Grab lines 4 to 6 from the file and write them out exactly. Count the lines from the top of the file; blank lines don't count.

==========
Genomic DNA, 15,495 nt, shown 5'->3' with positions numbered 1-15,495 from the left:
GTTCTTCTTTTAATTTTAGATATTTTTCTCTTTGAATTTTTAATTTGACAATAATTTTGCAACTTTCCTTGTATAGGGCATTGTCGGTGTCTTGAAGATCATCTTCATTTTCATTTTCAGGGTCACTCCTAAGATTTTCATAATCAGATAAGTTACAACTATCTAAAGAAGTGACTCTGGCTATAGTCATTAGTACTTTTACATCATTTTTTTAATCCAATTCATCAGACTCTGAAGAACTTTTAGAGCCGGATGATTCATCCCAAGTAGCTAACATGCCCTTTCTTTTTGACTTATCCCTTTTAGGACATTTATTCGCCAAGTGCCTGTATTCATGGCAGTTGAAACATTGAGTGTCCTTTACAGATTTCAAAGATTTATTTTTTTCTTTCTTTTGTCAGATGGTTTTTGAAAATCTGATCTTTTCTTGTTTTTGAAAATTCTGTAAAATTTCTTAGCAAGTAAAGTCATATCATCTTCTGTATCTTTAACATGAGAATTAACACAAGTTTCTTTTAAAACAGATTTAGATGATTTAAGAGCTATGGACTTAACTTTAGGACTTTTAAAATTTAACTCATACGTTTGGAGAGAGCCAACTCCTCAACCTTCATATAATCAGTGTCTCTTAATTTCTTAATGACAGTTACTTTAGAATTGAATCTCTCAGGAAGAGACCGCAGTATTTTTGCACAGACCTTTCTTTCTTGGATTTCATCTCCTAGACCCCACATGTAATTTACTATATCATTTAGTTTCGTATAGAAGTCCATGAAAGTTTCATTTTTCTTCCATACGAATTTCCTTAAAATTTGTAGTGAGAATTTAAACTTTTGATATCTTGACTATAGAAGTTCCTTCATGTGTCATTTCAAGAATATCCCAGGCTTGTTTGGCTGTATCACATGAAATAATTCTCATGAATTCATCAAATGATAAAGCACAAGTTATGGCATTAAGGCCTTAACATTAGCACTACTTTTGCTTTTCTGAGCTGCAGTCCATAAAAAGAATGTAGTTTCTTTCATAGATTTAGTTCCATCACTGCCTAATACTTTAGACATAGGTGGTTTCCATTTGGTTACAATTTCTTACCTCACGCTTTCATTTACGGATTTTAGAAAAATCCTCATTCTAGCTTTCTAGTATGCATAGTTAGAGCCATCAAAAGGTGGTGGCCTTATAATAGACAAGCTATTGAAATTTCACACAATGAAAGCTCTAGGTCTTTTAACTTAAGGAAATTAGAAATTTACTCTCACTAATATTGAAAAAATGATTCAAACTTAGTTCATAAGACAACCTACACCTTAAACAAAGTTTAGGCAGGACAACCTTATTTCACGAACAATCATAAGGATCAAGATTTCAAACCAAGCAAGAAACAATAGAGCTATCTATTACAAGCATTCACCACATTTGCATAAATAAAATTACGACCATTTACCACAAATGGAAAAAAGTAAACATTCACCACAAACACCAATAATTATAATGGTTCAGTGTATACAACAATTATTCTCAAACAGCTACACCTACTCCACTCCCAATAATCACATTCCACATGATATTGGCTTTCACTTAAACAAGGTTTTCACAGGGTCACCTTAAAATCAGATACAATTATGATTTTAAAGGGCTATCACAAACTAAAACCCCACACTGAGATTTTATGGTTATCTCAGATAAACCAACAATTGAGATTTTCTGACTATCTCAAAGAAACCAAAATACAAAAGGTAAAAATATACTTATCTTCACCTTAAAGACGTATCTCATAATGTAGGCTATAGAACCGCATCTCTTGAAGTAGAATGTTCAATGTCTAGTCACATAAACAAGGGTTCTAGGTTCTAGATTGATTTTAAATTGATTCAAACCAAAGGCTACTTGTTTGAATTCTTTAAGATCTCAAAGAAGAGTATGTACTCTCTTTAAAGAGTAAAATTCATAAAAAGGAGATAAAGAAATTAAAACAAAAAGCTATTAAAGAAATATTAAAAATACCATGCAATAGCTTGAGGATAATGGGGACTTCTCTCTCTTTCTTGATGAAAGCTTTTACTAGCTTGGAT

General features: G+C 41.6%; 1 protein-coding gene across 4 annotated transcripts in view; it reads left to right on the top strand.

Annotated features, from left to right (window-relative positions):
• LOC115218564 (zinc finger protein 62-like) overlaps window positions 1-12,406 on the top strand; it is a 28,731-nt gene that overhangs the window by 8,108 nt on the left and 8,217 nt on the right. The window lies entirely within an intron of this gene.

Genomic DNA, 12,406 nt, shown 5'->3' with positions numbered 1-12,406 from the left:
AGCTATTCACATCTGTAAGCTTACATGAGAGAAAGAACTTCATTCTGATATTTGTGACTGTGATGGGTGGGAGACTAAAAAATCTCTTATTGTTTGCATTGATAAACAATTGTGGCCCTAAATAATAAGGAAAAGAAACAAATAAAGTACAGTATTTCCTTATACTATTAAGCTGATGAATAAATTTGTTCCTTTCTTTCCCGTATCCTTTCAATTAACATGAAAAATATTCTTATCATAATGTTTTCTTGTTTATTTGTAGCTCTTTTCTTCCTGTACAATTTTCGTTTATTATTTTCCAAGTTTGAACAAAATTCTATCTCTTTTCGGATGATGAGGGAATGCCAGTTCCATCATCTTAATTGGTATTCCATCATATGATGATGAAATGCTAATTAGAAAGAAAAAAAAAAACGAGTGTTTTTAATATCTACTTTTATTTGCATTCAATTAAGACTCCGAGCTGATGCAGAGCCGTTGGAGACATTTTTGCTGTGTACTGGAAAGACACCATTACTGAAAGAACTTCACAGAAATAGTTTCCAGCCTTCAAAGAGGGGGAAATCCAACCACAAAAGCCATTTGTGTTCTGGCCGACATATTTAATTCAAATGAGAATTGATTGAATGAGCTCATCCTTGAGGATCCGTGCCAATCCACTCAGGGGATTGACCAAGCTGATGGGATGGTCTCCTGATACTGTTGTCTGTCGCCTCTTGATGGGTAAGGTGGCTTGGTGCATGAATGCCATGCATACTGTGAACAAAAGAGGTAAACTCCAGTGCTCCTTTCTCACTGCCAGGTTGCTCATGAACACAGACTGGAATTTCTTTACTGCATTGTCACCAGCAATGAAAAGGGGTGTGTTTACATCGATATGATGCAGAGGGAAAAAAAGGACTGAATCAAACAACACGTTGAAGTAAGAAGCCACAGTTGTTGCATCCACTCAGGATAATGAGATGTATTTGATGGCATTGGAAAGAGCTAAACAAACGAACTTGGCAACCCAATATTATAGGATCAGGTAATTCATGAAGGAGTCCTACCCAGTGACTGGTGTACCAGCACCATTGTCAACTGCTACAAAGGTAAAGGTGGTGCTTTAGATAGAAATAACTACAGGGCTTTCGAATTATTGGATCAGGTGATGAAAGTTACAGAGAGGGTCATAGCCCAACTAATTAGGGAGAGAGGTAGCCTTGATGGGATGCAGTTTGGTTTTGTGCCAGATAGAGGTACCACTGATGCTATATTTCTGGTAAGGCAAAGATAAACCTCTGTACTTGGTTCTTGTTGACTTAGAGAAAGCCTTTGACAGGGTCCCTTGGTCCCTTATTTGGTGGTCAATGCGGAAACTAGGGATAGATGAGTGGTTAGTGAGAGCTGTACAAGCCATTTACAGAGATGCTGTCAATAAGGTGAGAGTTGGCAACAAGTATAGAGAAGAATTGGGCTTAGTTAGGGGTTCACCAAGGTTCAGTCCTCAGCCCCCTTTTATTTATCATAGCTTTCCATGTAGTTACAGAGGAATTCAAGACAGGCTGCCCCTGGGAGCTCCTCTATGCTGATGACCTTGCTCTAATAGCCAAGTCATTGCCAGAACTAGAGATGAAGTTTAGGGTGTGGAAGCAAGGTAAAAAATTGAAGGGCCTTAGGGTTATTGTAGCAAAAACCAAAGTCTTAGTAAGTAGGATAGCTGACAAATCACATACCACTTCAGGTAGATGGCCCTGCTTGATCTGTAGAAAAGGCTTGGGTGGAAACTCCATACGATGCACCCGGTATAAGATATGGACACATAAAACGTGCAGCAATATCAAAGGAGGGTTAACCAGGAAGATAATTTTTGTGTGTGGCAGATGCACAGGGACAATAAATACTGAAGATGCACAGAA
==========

Annotated features, from left to right (window-relative positions):
• LOC115218564 (zinc finger protein 62-like) overlaps window positions 1-12,406 on the top strand; it is a 28,731-nt gene that overhangs the window by 8,108 nt on the left and 8,217 nt on the right. The window lies entirely within an intron of this gene.

Genomic DNA, 12,406 nt, shown 5'->3' with positions numbered 1-12,406 from the left: